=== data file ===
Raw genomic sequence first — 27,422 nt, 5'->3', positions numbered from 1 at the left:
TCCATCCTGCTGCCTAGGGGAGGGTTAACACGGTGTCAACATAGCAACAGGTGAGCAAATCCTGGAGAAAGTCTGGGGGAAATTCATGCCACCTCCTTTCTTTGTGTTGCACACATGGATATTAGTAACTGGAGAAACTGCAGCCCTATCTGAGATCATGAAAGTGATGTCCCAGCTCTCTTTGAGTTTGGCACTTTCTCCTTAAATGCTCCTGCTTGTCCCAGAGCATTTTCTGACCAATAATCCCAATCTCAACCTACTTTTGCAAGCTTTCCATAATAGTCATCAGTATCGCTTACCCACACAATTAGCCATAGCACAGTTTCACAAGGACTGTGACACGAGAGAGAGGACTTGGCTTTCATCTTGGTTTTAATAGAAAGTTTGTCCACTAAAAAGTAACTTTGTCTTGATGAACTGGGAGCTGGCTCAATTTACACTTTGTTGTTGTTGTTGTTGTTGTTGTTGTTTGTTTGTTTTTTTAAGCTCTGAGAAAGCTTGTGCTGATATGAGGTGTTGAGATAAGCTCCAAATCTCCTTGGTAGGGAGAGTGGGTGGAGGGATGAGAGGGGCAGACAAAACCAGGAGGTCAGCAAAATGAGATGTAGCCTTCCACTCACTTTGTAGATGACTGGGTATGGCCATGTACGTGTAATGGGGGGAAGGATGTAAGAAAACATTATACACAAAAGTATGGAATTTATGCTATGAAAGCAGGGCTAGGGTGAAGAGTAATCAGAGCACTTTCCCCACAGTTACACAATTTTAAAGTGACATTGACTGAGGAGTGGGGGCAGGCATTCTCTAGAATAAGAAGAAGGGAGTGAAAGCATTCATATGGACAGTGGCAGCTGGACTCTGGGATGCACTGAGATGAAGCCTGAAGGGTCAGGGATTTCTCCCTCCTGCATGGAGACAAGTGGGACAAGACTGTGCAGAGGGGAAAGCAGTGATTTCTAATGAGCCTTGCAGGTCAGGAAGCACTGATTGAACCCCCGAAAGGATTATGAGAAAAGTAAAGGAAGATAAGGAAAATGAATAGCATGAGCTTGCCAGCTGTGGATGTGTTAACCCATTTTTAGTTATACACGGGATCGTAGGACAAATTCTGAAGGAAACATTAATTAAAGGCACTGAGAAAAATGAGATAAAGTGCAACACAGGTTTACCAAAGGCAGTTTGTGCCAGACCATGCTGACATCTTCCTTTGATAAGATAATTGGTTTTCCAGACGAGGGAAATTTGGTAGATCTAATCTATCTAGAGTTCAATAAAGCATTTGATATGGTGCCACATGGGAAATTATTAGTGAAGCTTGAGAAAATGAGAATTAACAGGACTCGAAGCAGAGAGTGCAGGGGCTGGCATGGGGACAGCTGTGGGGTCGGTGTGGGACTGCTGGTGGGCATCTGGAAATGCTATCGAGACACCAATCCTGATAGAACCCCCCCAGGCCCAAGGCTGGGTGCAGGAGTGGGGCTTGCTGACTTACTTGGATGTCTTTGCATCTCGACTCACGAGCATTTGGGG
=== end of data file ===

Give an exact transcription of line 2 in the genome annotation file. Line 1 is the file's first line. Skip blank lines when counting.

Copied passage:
TCCATCCTGCTGCCTAGGGGAGGGTTAACACGGTGTCAACATAGCAACAGGTGAGCAAATCCTGGAGAAAGTCTGGGGGAAATTCATGCCACCTCCTTTCTTTGTGTTGCACACATGGATATTAGTAACTGGAGAAACTGCAGCCCTATCTGAGATCATGAAAGTGATGTCCCAGCTCTCTTTGAGTTTGGCACTTTCTCCTTAAATGCTCCTGCTTGTCCCAGAGCATTTTCTGACCAATAATCCCAATCTCAACCTACTTTTGCAAGCTTTCCATAATAGTCATCAGTATCGCTTACCCACACAATTAGCCATAGCACAGTTTCACAAGGACTGTGACACGAGAGAGAGGACTTGGCTTTCATCTTGGTTTTAATAGAAAGTTTGTCCACTAAAAAGTAACTTTGTCTTGATGAACTGGGAGCTGGCTCAATTTACACTTTGTTGTTGTTGTTGTTGTTGTTGTTGTTTGTTTGTTTTTTTAAGCTCTGAGAAAGCTTGTGCTGATATGAGGTGTTGAGATAAGCTCCAAATCTCCTTGGTAGGGAGAGTGGGTGGAGGGATGAGAGGGGCAGACAAAACCAGGAGGTCAGCAAAATGAGATGTAGCCTTCCACTCACTTTGTAGATGACTGGGTATGGCCATGTACGTGTAATGGGGGGAAGGATGTAAGAAAACATTATACACAAAAGTATGGAATTTATGCTATGAAAGCAGGGCTAGGGTGAAGAGTAATCAGAGCACTTTCCCCACAGTTACACAATTTTAAAGTGACATTGACTGAGGAGTGGGGGCAGGCATTCTCTAGAATAAGAAGAAGGGAGTGAAAGCATTCATATGGACAGTGGCAGCTGGACTCTGGGATGCACTGAGATGAAGCCTGAAGGGTCAGGGATTTCTCCCTCCTGCATGGAGACAAGTGGGACAAGACTGTGCAGAGGGGAAAGCAGTGATTTCTAATGAGCCTTGCAGGTCAGGAAGCACTGATTGAACCCCCGAAAGGATTATGAGAAAAGTAAAGGAAGATAAGGAAAATGAATAGCATGAGCTTGCCAGCTGTGGATGTGTTAACCCATTTTTAGTTATACACGGGATCGTAGGACAAATTCTGAAGGAAACATTAATTAAAGGCACTGAGAAAAATGAGATAAAGTGCAACACAGGTTTACCAAAGGCAGTTTGTGCCAGACCATGCTGACATCTTCCTTTGATAAGATAATTGGTTTTCCAGACGAGGGAAATTTGGTAGATCTAATCTATCTAGAGTTCAATAAAGCATTTGATATGGTGCCACATGGGAAATTATTAGTGAAGCTTGAGAAAATGAGAATTAACAGGACTCGAAGCAGAGAGTGCAGGGGCTGGCATGGGGACAGCTGTGGGGTCGGTGTGGGACTGCTGGTGGGCATCTGGAAATGCTATCGAGACACCAATCCTGATAGAACCCCCCCAGGCCCAAGGCTGGGTGCAGGAGTGGGGCTTGCTGACTTACTTGGATGTCTTTGCATCTCGACTCACGAGCATTTGGGG